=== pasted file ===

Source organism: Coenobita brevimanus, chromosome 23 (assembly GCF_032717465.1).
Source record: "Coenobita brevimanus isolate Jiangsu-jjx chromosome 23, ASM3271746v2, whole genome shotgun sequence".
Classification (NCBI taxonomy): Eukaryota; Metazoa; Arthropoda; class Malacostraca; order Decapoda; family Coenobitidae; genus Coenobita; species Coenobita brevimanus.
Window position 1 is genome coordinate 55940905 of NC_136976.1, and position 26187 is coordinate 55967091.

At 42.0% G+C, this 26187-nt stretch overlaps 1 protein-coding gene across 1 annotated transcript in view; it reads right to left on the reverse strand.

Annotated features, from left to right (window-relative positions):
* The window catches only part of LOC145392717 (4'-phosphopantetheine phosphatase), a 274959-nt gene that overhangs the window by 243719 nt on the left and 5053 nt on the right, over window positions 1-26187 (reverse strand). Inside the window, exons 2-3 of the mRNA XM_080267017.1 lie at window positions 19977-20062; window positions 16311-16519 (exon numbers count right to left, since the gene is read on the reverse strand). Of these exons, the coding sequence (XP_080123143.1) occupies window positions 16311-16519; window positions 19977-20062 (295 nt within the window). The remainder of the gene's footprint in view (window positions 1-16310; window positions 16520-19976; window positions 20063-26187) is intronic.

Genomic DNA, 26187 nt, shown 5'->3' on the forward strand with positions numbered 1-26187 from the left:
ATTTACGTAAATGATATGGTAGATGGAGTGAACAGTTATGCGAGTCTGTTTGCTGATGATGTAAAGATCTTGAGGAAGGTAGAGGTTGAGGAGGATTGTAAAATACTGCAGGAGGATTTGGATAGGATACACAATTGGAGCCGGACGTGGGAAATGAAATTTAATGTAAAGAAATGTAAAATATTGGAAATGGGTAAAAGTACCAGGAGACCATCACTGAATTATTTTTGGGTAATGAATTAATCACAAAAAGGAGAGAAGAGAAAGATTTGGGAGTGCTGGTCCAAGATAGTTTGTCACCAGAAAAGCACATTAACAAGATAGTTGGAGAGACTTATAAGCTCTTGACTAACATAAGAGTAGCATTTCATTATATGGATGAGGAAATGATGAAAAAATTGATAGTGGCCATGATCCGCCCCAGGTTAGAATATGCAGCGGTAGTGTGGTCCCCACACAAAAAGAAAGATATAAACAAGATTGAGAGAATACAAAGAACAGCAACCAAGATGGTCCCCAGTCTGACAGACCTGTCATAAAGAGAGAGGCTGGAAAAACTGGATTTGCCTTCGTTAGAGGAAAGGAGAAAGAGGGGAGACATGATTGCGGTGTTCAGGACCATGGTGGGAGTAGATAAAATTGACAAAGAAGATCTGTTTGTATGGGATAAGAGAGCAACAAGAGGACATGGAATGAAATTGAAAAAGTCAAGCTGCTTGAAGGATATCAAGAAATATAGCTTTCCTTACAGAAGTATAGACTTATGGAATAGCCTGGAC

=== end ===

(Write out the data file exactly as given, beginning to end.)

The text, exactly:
Source organism: Coenobita brevimanus, chromosome 23 (assembly GCF_032717465.1).
Source record: "Coenobita brevimanus isolate Jiangsu-jjx chromosome 23, ASM3271746v2, whole genome shotgun sequence".
Classification (NCBI taxonomy): Eukaryota; Metazoa; Arthropoda; class Malacostraca; order Decapoda; family Coenobitidae; genus Coenobita; species Coenobita brevimanus.
Window position 1 is genome coordinate 55940905 of NC_136976.1, and position 26187 is coordinate 55967091.

At 42.0% G+C, this 26187-nt stretch overlaps 1 protein-coding gene across 1 annotated transcript in view; it reads right to left on the reverse strand.

Annotated features, from left to right (window-relative positions):
* The window catches only part of LOC145392717 (4'-phosphopantetheine phosphatase), a 274959-nt gene that overhangs the window by 243719 nt on the left and 5053 nt on the right, over window positions 1-26187 (reverse strand). Inside the window, exons 2-3 of the mRNA XM_080267017.1 lie at window positions 19977-20062; window positions 16311-16519 (exon numbers count right to left, since the gene is read on the reverse strand). Of these exons, the coding sequence (XP_080123143.1) occupies window positions 16311-16519; window positions 19977-20062 (295 nt within the window). The remainder of the gene's footprint in view (window positions 1-16310; window positions 16520-19976; window positions 20063-26187) is intronic.

Genomic DNA, 26187 nt, shown 5'->3' on the forward strand with positions numbered 1-26187 from the left:
ATTTACGTAAATGATATGGTAGATGGAGTGAACAGTTATGCGAGTCTGTTTGCTGATGATGTAAAGATCTTGAGGAAGGTAGAGGTTGAGGAGGATTGTAAAATACTGCAGGAGGATTTGGATAGGATACACAATTGGAGCCGGACGTGGGAAATGAAATTTAATGTAAAGAAATGTAAAATATTGGAAATGGGTAAAAGTACCAGGAGACCATCACTGAATTATTTTTGGGTAATGAATTAATCACAAAAAGGAGAGAAGAGAAAGATTTGGGAGTGCTGGTCCAAGATAGTTTGTCACCAGAAAAGCACATTAACAAGATAGTTGGAGAGACTTATAAGCTCTTGACTAACATAAGAGTAGCATTTCATTATATGGATGAGGAAATGATGAAAAAATTGATAGTGGCCATGATCCGCCCCAGGTTAGAATATGCAGCGGTAGTGTGGTCCCCACACAAAAAGAAAGATATAAACAAGATTGAGAGAATACAAAGAACAGCAACCAAGATGGTCCCCAGTCTGACAGACCTGTCATAAAGAGAGAGGCTGGAAAAACTGGATTTGCCTTCGTTAGAGGAAAGGAGAAAGAGGGGAGACATGATTGCGGTGTTCAGGACCATGGTGGGAGTAGATAAAATTGACAAAGAAGATCTGTTTGTATGGGATAAGAGAGCAACAAGAGGACATGGAATGAAATTGAAAAAGTCAAGCTGCTTGAAGGATATCAAGAAATATAGCTTTCCTTACAGAAGTATAGACTTATGGAATAGCCTGGAC